Today marks the 14th anniversary of the 9/11 terror attacks in New York City.
Relatives of the nearly 3,000 people killed in the 11 September 2001 attacks are gathered in New York, Pennsylvania and outside Washington on Friday to mark the 14th anniversary of the hijacked airliner strikes carried out by al-Qaida militants.
The ceremony in New York followed a familiar pattern. The names of those killed were read aloud at the empty footprint of the World Trade Center Twin Towers, toppled by two hijacked airliners on the sunny morning in 2001.
Hijackers crashed two other commercial jets into the Pentagon in Arlington, Virginia, and into a field in Shanksville, Pennsylvania. The New York ceremony was punctuated by moments of silence to mark the times when each of the four planes crashed and the towers fell.
In Washington, Barack Obama observed a moment of silence to mark the anniversary at the White House. Obama will also hold a town hall-style meeting with military service members at Fort Meade, an army base in Maryland.
Defense secretary Ash Carter is due to host a private remembrance for relatives of those killed at the Pentagon.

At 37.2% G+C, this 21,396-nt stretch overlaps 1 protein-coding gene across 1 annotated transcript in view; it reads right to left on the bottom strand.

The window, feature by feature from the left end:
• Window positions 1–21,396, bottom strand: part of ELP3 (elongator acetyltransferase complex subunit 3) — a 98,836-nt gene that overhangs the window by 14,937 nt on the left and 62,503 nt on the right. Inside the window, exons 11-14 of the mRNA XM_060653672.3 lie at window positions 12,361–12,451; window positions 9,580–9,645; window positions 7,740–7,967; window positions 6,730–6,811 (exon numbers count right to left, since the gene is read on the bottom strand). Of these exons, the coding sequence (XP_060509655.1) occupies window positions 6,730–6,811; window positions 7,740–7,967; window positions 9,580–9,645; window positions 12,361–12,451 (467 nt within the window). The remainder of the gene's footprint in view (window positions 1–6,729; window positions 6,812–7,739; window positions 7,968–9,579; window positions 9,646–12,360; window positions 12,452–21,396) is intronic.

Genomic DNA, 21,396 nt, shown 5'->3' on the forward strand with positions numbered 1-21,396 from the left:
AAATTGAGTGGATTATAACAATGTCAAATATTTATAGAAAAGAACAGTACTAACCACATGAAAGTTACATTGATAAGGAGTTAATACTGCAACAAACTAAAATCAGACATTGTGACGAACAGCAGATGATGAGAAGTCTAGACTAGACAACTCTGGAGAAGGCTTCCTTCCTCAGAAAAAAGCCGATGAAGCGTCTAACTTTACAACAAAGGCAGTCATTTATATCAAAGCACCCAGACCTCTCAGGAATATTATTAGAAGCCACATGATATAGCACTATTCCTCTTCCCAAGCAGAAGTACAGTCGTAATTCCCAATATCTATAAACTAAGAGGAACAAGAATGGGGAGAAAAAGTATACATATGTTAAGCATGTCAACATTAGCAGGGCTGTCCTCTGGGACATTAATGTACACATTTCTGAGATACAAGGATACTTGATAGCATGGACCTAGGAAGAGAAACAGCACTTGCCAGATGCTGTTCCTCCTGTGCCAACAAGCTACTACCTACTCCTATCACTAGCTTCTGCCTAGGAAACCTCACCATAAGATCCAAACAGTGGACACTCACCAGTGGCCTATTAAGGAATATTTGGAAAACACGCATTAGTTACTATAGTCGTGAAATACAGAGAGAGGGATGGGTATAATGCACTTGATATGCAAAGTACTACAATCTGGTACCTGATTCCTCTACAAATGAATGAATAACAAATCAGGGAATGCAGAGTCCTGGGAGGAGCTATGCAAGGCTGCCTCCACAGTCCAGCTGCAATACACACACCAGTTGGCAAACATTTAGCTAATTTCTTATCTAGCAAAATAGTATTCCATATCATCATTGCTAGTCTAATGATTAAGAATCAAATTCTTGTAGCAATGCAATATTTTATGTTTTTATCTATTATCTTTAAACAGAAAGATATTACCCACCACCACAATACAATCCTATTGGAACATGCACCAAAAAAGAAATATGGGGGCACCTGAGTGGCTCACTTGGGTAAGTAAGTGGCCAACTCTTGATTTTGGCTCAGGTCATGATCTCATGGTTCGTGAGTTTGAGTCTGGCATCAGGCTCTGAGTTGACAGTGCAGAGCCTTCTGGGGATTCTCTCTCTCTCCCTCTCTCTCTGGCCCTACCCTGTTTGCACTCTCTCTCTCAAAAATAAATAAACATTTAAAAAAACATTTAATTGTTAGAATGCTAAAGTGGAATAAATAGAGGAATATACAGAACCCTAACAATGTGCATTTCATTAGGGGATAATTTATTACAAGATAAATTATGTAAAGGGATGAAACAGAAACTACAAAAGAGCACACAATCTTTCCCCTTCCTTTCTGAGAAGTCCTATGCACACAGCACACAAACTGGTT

Relatives of the 40 passengers and crew members who died aboard United Airlines flight 93 are set to gather at the newly dedicated Flight 93 national memorial in Shanksville.
In New York, the buzz of increased commerce from new residential and business towers has returned a large degree of normality to the area known after the attacks as Ground Zero. Next to the 16-acre (6.5-hectare) site where the Twin Towers stood is the newly opened 1 World Trade Center, the tallest skyscraper in the western hemisphere.
“We are not going to deviate from how it was done in the past. We’ll start at 8.46am and the reading of names by family members won’t likely be done for a few hours,” Michael Frazier, a spokesman for the 9/11 Memorial in New York, said of Friday’s ceremony.
The first plane crashed into the north tower at 8.46am, followed by a second plane hitting the south tower at 9.03am.
The Justice Department said on Thursday a 20-year-old Florida man had beenarrested and accused of plotting to detonate a pressure-cooker bomb at a memorial in Kansas City, Missouri, to commemorate the 9/11 attacks.